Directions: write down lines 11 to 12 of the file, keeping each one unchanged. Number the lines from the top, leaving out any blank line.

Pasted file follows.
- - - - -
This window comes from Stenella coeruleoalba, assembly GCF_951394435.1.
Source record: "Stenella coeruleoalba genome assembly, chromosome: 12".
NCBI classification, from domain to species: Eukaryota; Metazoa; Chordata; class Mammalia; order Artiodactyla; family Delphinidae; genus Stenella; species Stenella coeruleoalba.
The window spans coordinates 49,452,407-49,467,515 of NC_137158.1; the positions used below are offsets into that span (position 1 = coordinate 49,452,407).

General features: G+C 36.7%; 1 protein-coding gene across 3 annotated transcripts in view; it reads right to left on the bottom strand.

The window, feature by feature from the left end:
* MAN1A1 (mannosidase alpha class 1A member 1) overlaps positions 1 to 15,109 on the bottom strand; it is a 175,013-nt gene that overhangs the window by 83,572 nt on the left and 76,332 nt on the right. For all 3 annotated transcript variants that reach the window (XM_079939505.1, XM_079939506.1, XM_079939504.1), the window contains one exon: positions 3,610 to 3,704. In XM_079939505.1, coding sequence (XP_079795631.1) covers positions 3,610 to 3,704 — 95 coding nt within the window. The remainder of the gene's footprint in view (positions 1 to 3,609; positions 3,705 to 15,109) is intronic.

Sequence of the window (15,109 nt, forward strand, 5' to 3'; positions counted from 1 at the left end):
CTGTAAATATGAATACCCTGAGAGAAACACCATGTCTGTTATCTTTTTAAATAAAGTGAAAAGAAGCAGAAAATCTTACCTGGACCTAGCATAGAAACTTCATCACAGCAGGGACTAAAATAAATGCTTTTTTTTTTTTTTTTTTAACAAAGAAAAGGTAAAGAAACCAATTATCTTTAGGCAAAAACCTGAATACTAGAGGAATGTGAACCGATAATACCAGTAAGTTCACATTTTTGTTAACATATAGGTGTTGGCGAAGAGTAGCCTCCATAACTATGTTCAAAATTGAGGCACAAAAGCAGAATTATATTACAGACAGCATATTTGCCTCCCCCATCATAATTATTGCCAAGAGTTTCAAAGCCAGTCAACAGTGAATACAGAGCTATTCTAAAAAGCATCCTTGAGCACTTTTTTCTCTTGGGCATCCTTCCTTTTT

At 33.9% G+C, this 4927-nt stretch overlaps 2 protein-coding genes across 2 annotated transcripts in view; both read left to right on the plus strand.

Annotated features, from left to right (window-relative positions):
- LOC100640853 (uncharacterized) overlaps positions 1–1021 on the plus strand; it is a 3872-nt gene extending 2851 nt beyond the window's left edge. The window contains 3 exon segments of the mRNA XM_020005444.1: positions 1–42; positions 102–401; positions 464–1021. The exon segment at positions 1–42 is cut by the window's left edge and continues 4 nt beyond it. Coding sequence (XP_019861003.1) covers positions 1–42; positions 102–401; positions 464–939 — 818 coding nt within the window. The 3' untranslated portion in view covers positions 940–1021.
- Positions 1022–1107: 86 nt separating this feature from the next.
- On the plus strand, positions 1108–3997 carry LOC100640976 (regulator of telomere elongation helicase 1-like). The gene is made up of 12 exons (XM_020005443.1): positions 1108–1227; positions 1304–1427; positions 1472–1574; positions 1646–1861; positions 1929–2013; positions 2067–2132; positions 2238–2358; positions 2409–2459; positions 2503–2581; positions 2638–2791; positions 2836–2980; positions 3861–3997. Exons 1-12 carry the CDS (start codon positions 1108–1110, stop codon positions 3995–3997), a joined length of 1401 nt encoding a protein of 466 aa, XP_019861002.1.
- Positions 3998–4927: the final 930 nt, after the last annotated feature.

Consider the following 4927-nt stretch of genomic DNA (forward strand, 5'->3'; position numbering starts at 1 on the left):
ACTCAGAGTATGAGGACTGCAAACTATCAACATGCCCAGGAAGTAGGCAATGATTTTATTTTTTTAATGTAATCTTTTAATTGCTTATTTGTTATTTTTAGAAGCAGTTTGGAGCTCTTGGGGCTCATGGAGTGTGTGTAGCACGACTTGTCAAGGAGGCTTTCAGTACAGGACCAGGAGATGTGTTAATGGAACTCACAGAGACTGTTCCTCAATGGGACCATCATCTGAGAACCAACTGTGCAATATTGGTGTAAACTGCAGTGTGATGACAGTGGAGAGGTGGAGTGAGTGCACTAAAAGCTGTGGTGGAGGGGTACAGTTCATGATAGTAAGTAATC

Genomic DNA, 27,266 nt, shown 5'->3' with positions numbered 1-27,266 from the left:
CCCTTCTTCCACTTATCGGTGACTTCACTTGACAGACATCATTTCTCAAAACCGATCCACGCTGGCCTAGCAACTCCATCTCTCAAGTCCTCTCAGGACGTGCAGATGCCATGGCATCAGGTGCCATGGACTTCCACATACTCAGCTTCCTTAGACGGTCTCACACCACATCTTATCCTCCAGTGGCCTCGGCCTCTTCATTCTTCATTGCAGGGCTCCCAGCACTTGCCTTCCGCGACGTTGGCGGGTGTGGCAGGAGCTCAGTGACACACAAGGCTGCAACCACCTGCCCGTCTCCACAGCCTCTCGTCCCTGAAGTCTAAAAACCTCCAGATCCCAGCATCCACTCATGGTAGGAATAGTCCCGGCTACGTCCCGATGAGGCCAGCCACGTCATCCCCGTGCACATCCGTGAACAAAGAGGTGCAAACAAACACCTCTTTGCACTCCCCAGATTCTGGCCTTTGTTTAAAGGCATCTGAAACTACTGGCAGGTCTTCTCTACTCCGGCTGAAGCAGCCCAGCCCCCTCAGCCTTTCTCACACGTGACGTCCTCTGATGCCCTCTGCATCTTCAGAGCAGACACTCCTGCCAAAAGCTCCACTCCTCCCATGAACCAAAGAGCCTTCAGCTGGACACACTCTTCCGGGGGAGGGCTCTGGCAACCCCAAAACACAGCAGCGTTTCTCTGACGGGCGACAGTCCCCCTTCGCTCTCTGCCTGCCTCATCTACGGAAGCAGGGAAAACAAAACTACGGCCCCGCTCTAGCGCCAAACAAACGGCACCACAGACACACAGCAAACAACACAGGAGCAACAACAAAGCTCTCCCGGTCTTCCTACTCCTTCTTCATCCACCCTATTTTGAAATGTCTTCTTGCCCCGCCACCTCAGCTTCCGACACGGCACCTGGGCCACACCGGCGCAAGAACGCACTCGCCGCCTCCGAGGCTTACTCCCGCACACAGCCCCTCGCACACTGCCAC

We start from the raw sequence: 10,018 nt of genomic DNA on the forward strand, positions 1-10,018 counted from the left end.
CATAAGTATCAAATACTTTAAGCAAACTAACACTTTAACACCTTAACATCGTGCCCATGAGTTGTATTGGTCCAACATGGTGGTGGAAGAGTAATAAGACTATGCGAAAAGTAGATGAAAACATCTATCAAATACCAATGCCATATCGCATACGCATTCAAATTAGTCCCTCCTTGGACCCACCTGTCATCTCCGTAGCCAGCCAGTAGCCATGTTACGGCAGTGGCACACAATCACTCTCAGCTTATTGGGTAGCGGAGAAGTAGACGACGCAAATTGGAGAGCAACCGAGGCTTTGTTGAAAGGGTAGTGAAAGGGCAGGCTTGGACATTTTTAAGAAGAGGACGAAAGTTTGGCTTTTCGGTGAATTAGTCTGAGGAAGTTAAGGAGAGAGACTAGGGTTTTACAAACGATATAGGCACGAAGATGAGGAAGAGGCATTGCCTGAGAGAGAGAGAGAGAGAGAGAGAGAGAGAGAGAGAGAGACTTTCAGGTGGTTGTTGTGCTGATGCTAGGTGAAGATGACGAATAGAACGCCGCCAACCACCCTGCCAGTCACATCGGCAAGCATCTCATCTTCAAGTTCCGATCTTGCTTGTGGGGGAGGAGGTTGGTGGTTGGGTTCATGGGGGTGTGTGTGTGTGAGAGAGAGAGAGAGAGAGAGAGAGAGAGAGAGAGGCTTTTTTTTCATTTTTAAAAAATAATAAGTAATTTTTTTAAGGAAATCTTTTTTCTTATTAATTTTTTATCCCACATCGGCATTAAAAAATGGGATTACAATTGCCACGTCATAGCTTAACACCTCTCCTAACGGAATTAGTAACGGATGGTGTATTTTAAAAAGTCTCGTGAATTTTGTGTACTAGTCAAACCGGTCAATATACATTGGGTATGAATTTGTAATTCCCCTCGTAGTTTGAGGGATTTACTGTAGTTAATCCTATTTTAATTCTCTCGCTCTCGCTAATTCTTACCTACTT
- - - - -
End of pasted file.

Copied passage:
Annotated features, from left to right (window-relative positions):
- LOC100640853 (uncharacterized) overlaps positions 1–1021 on the plus strand; it is a 3872-nt gene extending 2851 nt beyond the window's left edge. The window contains 3 exon segments of the mRNA XM_020005444.1: positions 1–42; positions 102–401; positions 464–1021. The exon segment at positions 1–42 is cut by the window's left edge and continues 4 nt beyond it. Coding sequence (XP_019861003.1) covers positions 1–42; positions 102–401; positions 464–939 — 818 coding nt within the window. The 3' untranslated portion in view covers positions 940–1021.